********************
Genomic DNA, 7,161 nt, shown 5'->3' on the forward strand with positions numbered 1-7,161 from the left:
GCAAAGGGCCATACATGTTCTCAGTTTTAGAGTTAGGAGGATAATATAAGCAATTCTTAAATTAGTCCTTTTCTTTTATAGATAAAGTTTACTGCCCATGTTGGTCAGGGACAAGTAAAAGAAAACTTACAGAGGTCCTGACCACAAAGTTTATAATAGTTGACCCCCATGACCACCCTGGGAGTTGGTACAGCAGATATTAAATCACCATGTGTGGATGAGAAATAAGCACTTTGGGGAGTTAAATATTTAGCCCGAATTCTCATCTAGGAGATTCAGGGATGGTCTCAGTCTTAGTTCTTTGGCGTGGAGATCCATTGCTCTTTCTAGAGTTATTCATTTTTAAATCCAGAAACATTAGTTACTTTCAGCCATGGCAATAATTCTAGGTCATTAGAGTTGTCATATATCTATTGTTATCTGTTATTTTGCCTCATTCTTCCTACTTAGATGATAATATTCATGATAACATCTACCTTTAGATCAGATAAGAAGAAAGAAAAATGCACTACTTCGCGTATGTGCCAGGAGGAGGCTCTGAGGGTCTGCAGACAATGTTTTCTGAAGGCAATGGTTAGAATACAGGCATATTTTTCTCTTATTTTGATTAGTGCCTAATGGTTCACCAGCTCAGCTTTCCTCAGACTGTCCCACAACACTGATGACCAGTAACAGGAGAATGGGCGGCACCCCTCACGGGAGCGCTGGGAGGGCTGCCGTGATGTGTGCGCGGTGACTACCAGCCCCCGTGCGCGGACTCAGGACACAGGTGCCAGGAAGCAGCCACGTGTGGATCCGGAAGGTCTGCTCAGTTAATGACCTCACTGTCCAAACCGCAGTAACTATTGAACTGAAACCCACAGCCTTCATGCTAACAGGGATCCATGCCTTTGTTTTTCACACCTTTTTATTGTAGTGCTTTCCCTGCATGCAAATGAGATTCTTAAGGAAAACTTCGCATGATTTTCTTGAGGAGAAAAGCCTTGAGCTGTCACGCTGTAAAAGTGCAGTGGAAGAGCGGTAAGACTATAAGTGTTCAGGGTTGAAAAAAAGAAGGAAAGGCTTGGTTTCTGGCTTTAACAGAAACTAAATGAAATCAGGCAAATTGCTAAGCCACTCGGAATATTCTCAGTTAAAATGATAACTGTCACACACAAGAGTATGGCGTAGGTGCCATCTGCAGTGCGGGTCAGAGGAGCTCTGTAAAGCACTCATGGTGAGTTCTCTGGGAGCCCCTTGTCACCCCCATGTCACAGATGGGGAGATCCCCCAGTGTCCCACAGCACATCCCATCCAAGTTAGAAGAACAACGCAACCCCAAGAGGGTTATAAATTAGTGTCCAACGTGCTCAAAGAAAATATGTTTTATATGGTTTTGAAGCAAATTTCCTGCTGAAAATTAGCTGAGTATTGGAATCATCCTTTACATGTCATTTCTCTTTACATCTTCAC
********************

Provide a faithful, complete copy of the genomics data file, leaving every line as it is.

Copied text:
Genomic DNA, 7,161 nt, shown 5'->3' on the forward strand with positions numbered 1-7,161 from the left:
GCAAAGGGCCATACATGTTCTCAGTTTTAGAGTTAGGAGGATAATATAAGCAATTCTTAAATTAGTCCTTTTCTTTTATAGATAAAGTTTACTGCCCATGTTGGTCAGGGACAAGTAAAAGAAAACTTACAGAGGTCCTGACCACAAAGTTTATAATAGTTGACCCCCATGACCACCCTGGGAGTTGGTACAGCAGATATTAAATCACCATGTGTGGATGAGAAATAAGCACTTTGGGGAGTTAAATATTTAGCCCGAATTCTCATCTAGGAGATTCAGGGATGGTCTCAGTCTTAGTTCTTTGGCGTGGAGATCCATTGCTCTTTCTAGAGTTATTCATTTTTAAATCCAGAAACATTAGTTACTTTCAGCCATGGCAATAATTCTAGGTCATTAGAGTTGTCATATATCTATTGTTATCTGTTATTTTGCCTCATTCTTCCTACTTAGATGATAATATTCATGATAACATCTACCTTTAGATCAGATAAGAAGAAAGAAAAATGCACTACTTCGCGTATGTGCCAGGAGGAGGCTCTGAGGGTCTGCAGACAATGTTTTCTGAAGGCAATGGTTAGAATACAGGCATATTTTTCTCTTATTTTGATTAGTGCCTAATGGTTCACCAGCTCAGCTTTCCTCAGACTGTCCCACAACACTGATGACCAGTAACAGGAGAATGGGCGGCACCCCTCACGGGAGCGCTGGGAGGGCTGCCGTGATGTGTGCGCGGTGACTACCAGCCCCCGTGCGCGGACTCAGGACACAGGTGCCAGGAAGCAGCCACGTGTGGATCCGGAAGGTCTGCTCAGTTAATGACCTCACTGTCCAAACCGCAGTAACTATTGAACTGAAACCCACAGCCTTCATGCTAACAGGGATCCATGCCTTTGTTTTTCACACCTTTTTATTGTAGTGCTTTCCCTGCATGCAAATGAGATTCTTAAGGAAAACTTCGCATGATTTTCTTGAGGAGAAAAGCCTTGAGCTGTCACGCTGTAAAAGTGCAGTGGAAGAGCGGTAAGACTATAAGTGTTCAGGGTTGAAAAAAAGAAGGAAAGGCTTGGTTTCTGGCTTTAACAGAAACTAAATGAAATCAGGCAAATTGCTAAGCCACTCGGAATATTCTCAGTTAAAATGATAACTGTCACACACAAGAGTATGGCGTAGGTGCCATCTGCAGTGCGGGTCAGAGGAGCTCTGTAAAGCACTCATGGTGAGTTCTCTGGGAGCCCCTTGTCACCCCCATGTCACAGATGGGGAGATCCCCCAGTGTCCCACAGCACATCCCATCCAAGTTAGAAGAACAACGCAACCCCAAGAGGGTTATAAATTAGTGTCCAACGTGCTCAAAGAAAATATGTTTTATATGGTTTTGAAGCAAATTTCCTGCTGAAAATTAGCTGAGTATTGGAATCATCCTTTACATGTCATTTCTCTTTACATCTTCAC